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Indians' Life Satisfaction Goes Bust as Economy Booms

by Justin Lall
Indians' Life Satisfaction Goes Bust as Economy Booms

Indians feel free. They feel confident. Their economy is booming. Yet, only 3% of India's population is "thriving."

India for some time has had one of the fastest growing economies in the world, and it's not showing signs of slowing down anytime soon. Indians' positive outlook toward their economy and their confidence in their institutions largely reflect that.

The majority of Indians (54%) see local economic conditions getting better, and the man they give much of the credit to for that, Indian Prime Minister Narendra Modi, enjoys nearly 80% job approval. Additionally, 86% of Indians are satisfied with freedom in their lives -- which is higher than at any point in the past decade.

Despite these tremendous feats, fewer Indians see their lives getting better than at any point in the past decade. So what's the problem?

Since the inception of the World Poll, Gallup has tracked the well-being of adults in India, and in more than 150 other countries. These data, widely publicized in the United Nations' World Happiness Report, are useful in understanding tectonic shifts around the globe.

We learned that the life evaluations, the way in which people rate their current and future lives, collapsed in Egypt prior to the Arab Uprisings -- even while gross domestic product (GDP) was steadily rising. We saw the same trends in Ukraine before the Euromaidan Revolution, and in the United Kingdom prior to Brexit.

We are now seeing ratings decline in India, with the steady downward spiral to 3% who rate their current and future lives to be considered "thriving" starting in 2015. But the end result is that Indians rate their lives worse now than they have at any point in the history of Gallup's global tracking. This 3% puts India among the lowest in Gallup's entire global database. However, GDP has been steadily rising in India as life satisfaction has evaporated -- just like in Egypt prior to the Arab Uprisings and in the United Kingdom before Brexit.

India GDP

So why this disconnect? Why are Indians so optimistic about their economy and government, yet so negative about their own lives?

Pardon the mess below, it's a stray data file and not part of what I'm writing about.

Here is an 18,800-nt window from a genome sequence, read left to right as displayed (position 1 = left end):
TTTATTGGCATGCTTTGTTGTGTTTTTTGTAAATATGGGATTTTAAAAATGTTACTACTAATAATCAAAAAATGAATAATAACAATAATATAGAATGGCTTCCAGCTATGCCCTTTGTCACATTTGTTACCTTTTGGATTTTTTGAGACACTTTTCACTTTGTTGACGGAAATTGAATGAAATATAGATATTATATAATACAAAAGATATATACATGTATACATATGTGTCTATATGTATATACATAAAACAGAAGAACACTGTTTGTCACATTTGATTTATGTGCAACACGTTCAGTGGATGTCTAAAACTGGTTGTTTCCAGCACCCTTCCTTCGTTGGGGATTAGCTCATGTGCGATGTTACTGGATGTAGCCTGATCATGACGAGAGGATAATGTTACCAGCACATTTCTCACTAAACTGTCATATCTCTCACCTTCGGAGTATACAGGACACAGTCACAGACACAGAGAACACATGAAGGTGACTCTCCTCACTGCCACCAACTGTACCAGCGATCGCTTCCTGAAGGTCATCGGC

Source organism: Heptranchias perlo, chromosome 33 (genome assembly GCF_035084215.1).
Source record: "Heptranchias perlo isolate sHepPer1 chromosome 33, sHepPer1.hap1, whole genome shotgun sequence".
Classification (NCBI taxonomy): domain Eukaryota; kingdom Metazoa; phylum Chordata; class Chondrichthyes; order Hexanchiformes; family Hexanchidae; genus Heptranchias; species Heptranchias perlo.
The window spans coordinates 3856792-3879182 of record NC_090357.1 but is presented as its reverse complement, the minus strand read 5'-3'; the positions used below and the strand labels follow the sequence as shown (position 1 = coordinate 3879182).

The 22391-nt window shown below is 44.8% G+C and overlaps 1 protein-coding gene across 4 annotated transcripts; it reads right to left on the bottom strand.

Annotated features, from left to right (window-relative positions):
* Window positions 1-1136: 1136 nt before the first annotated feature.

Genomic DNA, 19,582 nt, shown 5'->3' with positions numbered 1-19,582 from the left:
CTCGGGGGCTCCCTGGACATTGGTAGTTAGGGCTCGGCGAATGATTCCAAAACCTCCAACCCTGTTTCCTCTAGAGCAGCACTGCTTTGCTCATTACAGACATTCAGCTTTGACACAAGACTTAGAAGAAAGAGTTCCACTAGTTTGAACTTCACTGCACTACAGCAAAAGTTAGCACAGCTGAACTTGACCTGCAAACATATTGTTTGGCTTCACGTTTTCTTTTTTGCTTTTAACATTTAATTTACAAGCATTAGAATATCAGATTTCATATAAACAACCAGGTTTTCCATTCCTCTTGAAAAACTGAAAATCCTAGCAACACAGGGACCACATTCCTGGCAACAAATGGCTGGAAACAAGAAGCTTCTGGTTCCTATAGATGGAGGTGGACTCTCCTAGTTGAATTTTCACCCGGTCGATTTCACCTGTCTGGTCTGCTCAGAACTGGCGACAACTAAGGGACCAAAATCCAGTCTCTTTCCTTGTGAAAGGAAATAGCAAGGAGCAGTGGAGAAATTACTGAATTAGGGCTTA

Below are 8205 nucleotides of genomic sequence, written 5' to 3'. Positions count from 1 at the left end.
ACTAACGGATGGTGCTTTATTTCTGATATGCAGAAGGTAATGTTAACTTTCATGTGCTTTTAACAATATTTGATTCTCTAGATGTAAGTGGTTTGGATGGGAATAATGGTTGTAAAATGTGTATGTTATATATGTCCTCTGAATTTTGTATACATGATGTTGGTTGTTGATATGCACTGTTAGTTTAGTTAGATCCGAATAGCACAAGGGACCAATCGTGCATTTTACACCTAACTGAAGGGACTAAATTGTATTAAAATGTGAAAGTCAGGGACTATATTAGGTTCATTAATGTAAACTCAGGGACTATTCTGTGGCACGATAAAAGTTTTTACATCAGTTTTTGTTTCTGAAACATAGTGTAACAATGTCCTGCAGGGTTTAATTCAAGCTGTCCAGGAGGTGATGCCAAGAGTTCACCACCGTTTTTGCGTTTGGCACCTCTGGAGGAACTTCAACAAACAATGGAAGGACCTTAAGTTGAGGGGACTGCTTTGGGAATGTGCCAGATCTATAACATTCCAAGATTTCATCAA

Unequal Distribution of Wealth

While India's economy is growing at an unprecedented rate, this growth is not affecting everyone equally. According to a recent Oxfam Survey, over 70% of all wealth earned in 2017 went to the richest 1% of Indians. Only 1% of newly created wealth went to the poorer half of the country. India's GDP has risen steadily but more Indians are reporting an inability to pay for food and shelter. A record 37% of Indians reported not having enough money to afford food at some point in 2017. The same holds true for Indians who had difficulty paying for shelter at some point in 2017 (31% in 2017).

Urban and Rural Divides

The majority of India's agricultural households are in debt, according to data from India's Ministry of Statistics and Programme Implementation. While Modi forgave the debt of 21 million farmers, experts question if a bailout is actually a lasting solution for Indian farmers trapped in a debt spiral. Trade liberalization, sterile seeds and delayed monsoon rains have all impacted Indian farmers' quality of life and their ability to provide for themselves and their families.

Beginning in 2015, rural Indians began reporting increased difficulty paying for food. That year, more than one in four rural Indians (28%) reported not having enough money to pay for food at some point that year (compared with 18% of urban Indians who reported the same hardship). It has increased every year since then, with 41% of rural Indians and 26% of urban Indians reporting inability to afford food in 2017.

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Bottom Line

Economic growth and other classic indicators do little to forecast instability and change. Indicators that assess feelings, however, are essential tools to help leaders gauge the health of a society. Measuring how people feel about their lives proved to be critical in understanding the Arab Uprisings, Euromaidan Revolution and Brexit.

Considering that Indians feel worse about their lives today than they have in the history of Gallup's global tracking, it is crucial to be proactive in identifying and understanding the factors that are driving those feelings. When people perceive little opportunity for a better life, the population looks for change. As the wealth gap in India grows and Indians' ratings of their lives decline, India's leaders must pay close attention to the causes of hope, suffering and well-being.

Justin Lall is a Strategic Partnerships Manager at Gallup.

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